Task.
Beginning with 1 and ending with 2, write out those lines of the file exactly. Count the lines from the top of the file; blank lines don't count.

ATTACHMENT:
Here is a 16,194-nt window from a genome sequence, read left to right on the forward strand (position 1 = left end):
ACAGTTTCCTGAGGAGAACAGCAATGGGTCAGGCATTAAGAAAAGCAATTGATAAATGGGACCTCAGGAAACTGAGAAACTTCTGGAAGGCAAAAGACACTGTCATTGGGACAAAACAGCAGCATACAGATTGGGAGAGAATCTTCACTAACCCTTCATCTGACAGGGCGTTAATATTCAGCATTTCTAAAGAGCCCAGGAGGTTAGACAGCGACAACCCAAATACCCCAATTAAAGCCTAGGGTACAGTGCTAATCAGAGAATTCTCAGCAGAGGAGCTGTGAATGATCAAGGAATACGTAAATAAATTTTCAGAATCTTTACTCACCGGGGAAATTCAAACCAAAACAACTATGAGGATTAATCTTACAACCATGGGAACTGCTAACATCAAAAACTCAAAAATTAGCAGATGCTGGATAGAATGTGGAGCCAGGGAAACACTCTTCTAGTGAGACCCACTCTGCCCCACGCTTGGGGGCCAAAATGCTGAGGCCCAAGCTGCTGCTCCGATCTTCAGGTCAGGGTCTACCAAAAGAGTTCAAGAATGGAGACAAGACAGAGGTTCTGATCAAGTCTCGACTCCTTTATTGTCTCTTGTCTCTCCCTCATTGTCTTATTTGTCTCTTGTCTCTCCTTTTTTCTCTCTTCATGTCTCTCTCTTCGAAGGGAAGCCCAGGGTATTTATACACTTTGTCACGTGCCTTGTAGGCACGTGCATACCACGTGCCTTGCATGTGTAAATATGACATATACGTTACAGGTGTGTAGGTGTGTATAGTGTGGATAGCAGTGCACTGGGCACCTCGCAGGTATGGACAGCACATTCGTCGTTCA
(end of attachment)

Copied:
Here is a 16,194-nt window from a genome sequence, read left to right on the forward strand (position 1 = left end):
ACAGTTTCCTGAGGAGAACAGCAATGGGTCAGGCATTAAGAAAAGCAATTGATAAATGGGACCTCAGGAAACTGAGAAACTTCTGGAAGGCAAAAGACACTGTCATTGGGACAAAACAGCAGCATACAGATTGGGAGAGAATCTTCACTAACCCTTCATCTGACAGGGCGTTAATATTCAGCATTTCTAAAGAGCCCAGGAGGTTAGACAGCGACAACCCAAATACCCCAATTAAAGCCTAGGGTACAGTGCTAATCAGAGAATTCTCAGCAGAGGAGCTGTGAATGATCAAGGAATACGTAAATAAATTTTCAGAATCTTTACTCACCGGGGAAATTCAAACCAAAACAACTATGAGGATTAATCTTACAACCATGGGAACTGCTAACATCAAAAACTCAAAAATTAGCAGATGCTGGATAGAATGTGGAGCCAGGGAAACACTCTTCTAGTGAGACCCACTCTGCCCCACGCTTGGGGGCCAAAATGCTGAGGCCCAAGCTGCTGCTCCGATCTTCAGGTCAGGGTCTACCAAAAGAGTTCAAGAATGGAGACAAGACAGAGGTTCTGATCAAGTCTCGACTCCTTTATTGTCTCTTGTCTCTCCCTCATTGTCTTATTTGTCTCTTGTCTCTCCTTTTTTCTCTCTTCATGTCTCTCTCTTCGAAGGGAAGCCCAGGGTATTTATACACTTTGTCACGTGCCTTGTAGGCACGTGCATACCACGTGCCTTGCATGTGTAAATATGACATATACGTTACAGGTGTGTAGGTGTGTATAGTGTGGATAGCAGTGCACTGGGCACCTCGCAGGTATGGACAGCACATTCGTCGTTCA